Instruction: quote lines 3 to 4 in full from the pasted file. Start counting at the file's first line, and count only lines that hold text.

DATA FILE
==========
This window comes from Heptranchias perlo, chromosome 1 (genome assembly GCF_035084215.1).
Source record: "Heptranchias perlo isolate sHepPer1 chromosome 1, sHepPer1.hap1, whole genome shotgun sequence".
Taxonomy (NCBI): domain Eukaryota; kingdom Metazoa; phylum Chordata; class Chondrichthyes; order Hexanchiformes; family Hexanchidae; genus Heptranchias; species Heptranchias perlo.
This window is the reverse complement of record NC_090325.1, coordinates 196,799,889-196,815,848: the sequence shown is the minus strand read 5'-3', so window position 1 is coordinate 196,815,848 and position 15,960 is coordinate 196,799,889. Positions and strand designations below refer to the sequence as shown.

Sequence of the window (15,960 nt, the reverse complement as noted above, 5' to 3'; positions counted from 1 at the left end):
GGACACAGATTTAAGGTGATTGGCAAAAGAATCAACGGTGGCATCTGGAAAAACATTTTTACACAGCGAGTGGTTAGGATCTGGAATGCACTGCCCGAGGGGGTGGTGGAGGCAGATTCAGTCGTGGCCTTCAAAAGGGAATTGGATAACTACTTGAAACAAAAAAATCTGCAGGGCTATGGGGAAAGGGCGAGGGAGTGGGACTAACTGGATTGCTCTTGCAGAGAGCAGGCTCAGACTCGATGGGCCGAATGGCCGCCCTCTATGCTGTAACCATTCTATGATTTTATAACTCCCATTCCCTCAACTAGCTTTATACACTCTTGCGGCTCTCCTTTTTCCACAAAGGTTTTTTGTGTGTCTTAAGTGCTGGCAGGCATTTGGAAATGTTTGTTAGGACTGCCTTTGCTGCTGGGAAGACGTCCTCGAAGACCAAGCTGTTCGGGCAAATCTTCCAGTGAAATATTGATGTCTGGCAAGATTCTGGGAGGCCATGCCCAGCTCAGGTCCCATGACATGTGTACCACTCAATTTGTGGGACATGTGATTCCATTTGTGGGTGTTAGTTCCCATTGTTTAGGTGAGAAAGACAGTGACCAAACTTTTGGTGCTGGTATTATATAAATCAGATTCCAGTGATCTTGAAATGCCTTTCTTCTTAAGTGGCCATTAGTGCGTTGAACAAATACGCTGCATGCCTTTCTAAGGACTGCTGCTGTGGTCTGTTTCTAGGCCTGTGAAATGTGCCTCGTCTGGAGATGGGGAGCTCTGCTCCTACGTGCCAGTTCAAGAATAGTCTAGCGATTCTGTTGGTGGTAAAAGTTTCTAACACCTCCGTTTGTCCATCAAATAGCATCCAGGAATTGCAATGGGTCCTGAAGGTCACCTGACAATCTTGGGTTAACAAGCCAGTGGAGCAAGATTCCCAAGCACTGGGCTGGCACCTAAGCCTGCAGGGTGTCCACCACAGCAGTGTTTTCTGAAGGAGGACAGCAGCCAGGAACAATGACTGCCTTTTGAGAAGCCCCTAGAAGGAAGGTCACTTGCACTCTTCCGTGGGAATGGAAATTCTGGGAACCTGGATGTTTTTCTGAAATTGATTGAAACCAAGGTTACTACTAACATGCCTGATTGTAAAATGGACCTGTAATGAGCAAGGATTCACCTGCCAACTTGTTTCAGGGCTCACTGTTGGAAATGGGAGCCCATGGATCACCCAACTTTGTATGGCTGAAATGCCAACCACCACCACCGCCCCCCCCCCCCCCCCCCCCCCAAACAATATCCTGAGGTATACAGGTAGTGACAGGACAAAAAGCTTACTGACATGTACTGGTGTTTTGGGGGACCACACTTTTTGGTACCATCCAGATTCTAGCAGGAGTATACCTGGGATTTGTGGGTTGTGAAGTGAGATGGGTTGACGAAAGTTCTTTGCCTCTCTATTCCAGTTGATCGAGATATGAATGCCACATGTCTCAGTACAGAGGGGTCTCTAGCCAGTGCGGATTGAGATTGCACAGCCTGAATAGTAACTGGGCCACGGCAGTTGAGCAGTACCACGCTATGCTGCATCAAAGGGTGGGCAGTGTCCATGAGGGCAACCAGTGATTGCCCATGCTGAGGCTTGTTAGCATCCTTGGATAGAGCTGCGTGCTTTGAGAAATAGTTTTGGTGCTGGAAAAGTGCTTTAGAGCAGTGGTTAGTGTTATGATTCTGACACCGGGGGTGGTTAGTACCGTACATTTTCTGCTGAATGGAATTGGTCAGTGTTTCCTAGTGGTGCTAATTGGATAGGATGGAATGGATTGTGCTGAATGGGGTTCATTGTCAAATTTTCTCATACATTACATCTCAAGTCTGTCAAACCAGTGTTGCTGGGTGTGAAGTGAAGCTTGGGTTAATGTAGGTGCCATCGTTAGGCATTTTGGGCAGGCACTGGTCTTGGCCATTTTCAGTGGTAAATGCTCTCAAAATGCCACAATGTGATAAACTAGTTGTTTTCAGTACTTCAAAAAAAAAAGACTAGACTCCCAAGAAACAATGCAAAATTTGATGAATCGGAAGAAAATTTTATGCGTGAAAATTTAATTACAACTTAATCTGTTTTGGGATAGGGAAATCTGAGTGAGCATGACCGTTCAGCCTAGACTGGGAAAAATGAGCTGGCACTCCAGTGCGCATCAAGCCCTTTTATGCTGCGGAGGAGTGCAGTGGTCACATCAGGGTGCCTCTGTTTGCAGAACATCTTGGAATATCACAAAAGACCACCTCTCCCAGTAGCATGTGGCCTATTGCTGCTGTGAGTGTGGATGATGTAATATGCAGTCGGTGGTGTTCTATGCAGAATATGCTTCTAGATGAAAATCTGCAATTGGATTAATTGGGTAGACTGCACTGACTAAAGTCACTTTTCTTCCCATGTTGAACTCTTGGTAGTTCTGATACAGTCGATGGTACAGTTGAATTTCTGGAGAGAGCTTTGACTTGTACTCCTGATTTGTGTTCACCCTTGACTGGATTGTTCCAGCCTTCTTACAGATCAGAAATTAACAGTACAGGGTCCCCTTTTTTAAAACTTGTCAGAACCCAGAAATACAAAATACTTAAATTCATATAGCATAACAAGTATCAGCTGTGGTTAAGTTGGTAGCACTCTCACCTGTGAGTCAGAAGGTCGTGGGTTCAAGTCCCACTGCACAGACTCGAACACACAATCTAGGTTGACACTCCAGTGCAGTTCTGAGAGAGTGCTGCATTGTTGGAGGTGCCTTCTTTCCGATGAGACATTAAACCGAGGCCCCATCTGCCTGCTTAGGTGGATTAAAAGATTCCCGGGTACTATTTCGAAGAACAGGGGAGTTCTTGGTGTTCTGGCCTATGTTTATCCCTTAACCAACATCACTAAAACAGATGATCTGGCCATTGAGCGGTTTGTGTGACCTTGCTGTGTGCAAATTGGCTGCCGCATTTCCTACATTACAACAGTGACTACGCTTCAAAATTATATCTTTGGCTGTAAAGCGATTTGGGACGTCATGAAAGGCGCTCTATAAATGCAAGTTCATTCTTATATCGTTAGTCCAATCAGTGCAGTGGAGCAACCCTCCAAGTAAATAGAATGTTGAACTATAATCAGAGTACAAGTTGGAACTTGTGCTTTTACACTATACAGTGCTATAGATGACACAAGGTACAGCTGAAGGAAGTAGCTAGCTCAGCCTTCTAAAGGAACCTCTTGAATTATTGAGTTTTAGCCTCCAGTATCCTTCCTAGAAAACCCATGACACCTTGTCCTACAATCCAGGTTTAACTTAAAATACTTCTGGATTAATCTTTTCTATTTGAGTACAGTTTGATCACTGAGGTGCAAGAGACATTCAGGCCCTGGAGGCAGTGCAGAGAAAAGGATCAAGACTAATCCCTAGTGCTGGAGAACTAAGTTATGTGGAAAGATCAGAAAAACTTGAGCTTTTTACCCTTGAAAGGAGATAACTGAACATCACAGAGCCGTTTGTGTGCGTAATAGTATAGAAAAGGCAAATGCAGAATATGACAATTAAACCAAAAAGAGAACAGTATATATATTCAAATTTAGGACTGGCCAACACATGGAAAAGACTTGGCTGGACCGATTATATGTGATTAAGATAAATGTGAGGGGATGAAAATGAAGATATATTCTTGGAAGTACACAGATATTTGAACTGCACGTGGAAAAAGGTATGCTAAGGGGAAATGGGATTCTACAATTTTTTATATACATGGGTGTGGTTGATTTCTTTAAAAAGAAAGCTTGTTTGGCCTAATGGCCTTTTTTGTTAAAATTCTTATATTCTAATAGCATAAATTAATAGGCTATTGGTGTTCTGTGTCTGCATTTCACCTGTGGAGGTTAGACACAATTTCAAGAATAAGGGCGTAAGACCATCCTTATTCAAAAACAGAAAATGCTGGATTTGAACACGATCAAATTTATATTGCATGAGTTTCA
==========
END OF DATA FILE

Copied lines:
Taxonomy (NCBI): domain Eukaryota; kingdom Metazoa; phylum Chordata; class Chondrichthyes; order Hexanchiformes; family Hexanchidae; genus Heptranchias; species Heptranchias perlo.
This window is the reverse complement of record NC_090325.1, coordinates 196,799,889-196,815,848: the sequence shown is the minus strand read 5'-3', so window position 1 is coordinate 196,815,848 and position 15,960 is coordinate 196,799,889. Positions and strand designations below refer to the sequence as shown.